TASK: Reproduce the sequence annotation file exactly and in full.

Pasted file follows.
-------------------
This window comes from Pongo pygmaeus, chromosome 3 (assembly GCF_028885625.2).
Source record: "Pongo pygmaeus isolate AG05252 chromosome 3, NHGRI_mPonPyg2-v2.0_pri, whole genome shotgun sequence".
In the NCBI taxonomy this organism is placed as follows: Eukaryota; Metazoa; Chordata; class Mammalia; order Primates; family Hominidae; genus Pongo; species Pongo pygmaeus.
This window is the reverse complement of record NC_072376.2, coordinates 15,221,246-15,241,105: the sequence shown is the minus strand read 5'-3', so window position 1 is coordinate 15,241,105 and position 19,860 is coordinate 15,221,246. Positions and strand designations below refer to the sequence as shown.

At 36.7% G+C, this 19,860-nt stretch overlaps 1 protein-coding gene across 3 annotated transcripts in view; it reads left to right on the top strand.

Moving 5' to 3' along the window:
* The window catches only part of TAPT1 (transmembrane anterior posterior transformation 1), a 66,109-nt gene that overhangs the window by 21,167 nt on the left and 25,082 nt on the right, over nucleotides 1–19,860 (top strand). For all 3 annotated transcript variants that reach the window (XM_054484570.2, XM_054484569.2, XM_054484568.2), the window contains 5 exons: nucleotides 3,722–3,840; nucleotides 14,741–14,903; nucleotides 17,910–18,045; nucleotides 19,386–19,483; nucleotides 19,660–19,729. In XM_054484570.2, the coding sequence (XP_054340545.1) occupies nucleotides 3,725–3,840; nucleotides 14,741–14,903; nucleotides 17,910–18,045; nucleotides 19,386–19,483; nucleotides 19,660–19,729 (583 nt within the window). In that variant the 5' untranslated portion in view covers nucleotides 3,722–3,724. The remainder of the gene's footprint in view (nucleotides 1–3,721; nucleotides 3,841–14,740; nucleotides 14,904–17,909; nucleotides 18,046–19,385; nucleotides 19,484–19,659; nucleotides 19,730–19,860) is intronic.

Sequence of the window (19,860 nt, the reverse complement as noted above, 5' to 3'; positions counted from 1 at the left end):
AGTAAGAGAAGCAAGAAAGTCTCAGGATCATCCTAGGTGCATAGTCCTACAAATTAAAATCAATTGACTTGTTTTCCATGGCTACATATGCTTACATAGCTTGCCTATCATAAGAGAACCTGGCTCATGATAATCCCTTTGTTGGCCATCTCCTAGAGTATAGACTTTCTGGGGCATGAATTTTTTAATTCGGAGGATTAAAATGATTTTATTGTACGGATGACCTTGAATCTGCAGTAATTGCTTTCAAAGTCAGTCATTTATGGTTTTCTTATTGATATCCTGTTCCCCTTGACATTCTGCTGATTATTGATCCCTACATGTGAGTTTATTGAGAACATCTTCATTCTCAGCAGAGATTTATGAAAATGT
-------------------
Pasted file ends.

This window comes from Pongo pygmaeus, chromosome 3 (assembly GCF_028885625.2).
Source record: "Pongo pygmaeus isolate AG05252 chromosome 3, NHGRI_mPonPyg2-v2.0_pri, whole genome shotgun sequence".
In the NCBI taxonomy this organism is placed as follows: Eukaryota; Metazoa; Chordata; class Mammalia; order Primates; family Hominidae; genus Pongo; species Pongo pygmaeus.
This window is the reverse complement of record NC_072376.2, coordinates 15,221,246-15,241,105: the sequence shown is the minus strand read 5'-3', so window position 1 is coordinate 15,241,105 and position 19,860 is coordinate 15,221,246. Positions and strand designations below refer to the sequence as shown.

At 36.7% G+C, this 19,860-nt stretch overlaps 1 protein-coding gene across 3 annotated transcripts in view; it reads left to right on the top strand.

Moving 5' to 3' along the window:
* The window catches only part of TAPT1 (transmembrane anterior posterior transformation 1), a 66,109-nt gene that overhangs the window by 21,167 nt on the left and 25,082 nt on the right, over nucleotides 1–19,860 (top strand). For all 3 annotated transcript variants that reach the window (XM_054484570.2, XM_054484569.2, XM_054484568.2), the window contains 5 exons: nucleotides 3,722–3,840; nucleotides 14,741–14,903; nucleotides 17,910–18,045; nucleotides 19,386–19,483; nucleotides 19,660–19,729. In XM_054484570.2, the coding sequence (XP_054340545.1) occupies nucleotides 3,725–3,840; nucleotides 14,741–14,903; nucleotides 17,910–18,045; nucleotides 19,386–19,483; nucleotides 19,660–19,729 (583 nt within the window). In that variant the 5' untranslated portion in view covers nucleotides 3,722–3,724. The remainder of the gene's footprint in view (nucleotides 1–3,721; nucleotides 3,841–14,740; nucleotides 14,904–17,909; nucleotides 18,046–19,385; nucleotides 19,484–19,659; nucleotides 19,730–19,860) is intronic.

Sequence of the window (19,860 nt, the reverse complement as noted above, 5' to 3'; positions counted from 1 at the left end):
AGTAAGAGAAGCAAGAAAGTCTCAGGATCATCCTAGGTGCATAGTCCTACAAATTAAAATCAATTGACTTGTTTTCCATGGCTACATATGCTTACATAGCTTGCCTATCATAAGAGAACCTGGCTCATGATAATCCCTTTGTTGGCCATCTCCTAGAGTATAGACTTTCTGGGGCATGAATTTTTTAATTCGGAGGATTAAAATGATTTTATTGTACGGATGACCTTGAATCTGCAGTAATTGCTTTCAAAGTCAGTCATTTATGGTTTTCTTATTGATATCCTGTTCCCCTTGACATTCTGCTGATTATTGATCCCTACATGTGAGTTTATTGAGAACATCTTCATTCTCAGCAGAGATTTATGAAAATGT